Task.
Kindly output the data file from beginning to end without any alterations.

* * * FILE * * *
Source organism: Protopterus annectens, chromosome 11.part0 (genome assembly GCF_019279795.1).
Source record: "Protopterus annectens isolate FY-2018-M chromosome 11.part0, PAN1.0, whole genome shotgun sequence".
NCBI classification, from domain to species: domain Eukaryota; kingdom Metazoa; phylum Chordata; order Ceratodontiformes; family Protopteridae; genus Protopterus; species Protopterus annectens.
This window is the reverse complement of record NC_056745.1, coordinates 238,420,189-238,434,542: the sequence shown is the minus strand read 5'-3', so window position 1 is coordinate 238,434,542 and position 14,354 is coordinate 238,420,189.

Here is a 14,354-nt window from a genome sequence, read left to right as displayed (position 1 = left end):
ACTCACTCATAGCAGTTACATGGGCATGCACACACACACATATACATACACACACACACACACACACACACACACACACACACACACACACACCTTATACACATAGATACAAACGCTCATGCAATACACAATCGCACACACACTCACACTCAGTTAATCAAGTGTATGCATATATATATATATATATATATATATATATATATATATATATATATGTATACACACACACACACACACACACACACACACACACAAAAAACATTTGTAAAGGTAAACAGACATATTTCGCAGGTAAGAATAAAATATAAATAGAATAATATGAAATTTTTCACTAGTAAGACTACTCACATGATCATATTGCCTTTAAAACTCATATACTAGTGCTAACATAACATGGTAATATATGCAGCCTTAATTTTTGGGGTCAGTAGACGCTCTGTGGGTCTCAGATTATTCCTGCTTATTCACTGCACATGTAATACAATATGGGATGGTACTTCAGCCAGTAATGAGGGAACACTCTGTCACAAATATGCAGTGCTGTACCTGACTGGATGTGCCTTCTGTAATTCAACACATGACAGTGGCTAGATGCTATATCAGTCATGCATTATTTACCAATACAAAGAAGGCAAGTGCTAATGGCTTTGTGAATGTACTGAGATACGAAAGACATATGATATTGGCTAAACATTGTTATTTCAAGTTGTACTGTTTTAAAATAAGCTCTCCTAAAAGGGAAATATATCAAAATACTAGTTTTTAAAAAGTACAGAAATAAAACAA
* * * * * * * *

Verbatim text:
Source organism: Protopterus annectens, chromosome 11.part0 (genome assembly GCF_019279795.1).
Source record: "Protopterus annectens isolate FY-2018-M chromosome 11.part0, PAN1.0, whole genome shotgun sequence".
NCBI classification, from domain to species: domain Eukaryota; kingdom Metazoa; phylum Chordata; order Ceratodontiformes; family Protopteridae; genus Protopterus; species Protopterus annectens.
This window is the reverse complement of record NC_056745.1, coordinates 238,420,189-238,434,542: the sequence shown is the minus strand read 5'-3', so window position 1 is coordinate 238,434,542 and position 14,354 is coordinate 238,420,189.

Here is a 14,354-nt window from a genome sequence, read left to right as displayed (position 1 = left end):
ACTCACTCATAGCAGTTACATGGGCATGCACACACACACATATACATACACACACACACACACACACACACACACACACACACACACACACACCTTATACACATAGATACAAACGCTCATGCAATACACAATCGCACACACACTCACACTCAGTTAATCAAGTGTATGCATATATATATATATATATATATATATATATATATATATATATATATGTATACACACACACACACACACACACACACACACACACAAAAAACATTTGTAAAGGTAAACAGACATATTTCGCAGGTAAGAATAAAATATAAATAGAATAATATGAAATTTTTCACTAGTAAGACTACTCACATGATCATATTGCCTTTAAAACTCATATACTAGTGCTAACATAACATGGTAATATATGCAGCCTTAATTTTTGGGGTCAGTAGACGCTCTGTGGGTCTCAGATTATTCCTGCTTATTCACTGCACATGTAATACAATATGGGATGGTACTTCAGCCAGTAATGAGGGAACACTCTGTCACAAATATGCAGTGCTGTACCTGACTGGATGTGCCTTCTGTAATTCAACACATGACAGTGGCTAGATGCTATATCAGTCATGCATTATTTACCAATACAAAGAAGGCAAGTGCTAATGGCTTTGTGAATGTACTGAGATACGAAAGACATATGATATTGGCTAAACATTGTTATTTCAAGTTGTACTGTTTTAAAATAAGCTCTCCTAAAAGGGAAATATATCAAAATACTAGTTTTTAAAAAGTACAGAAATAAAACAA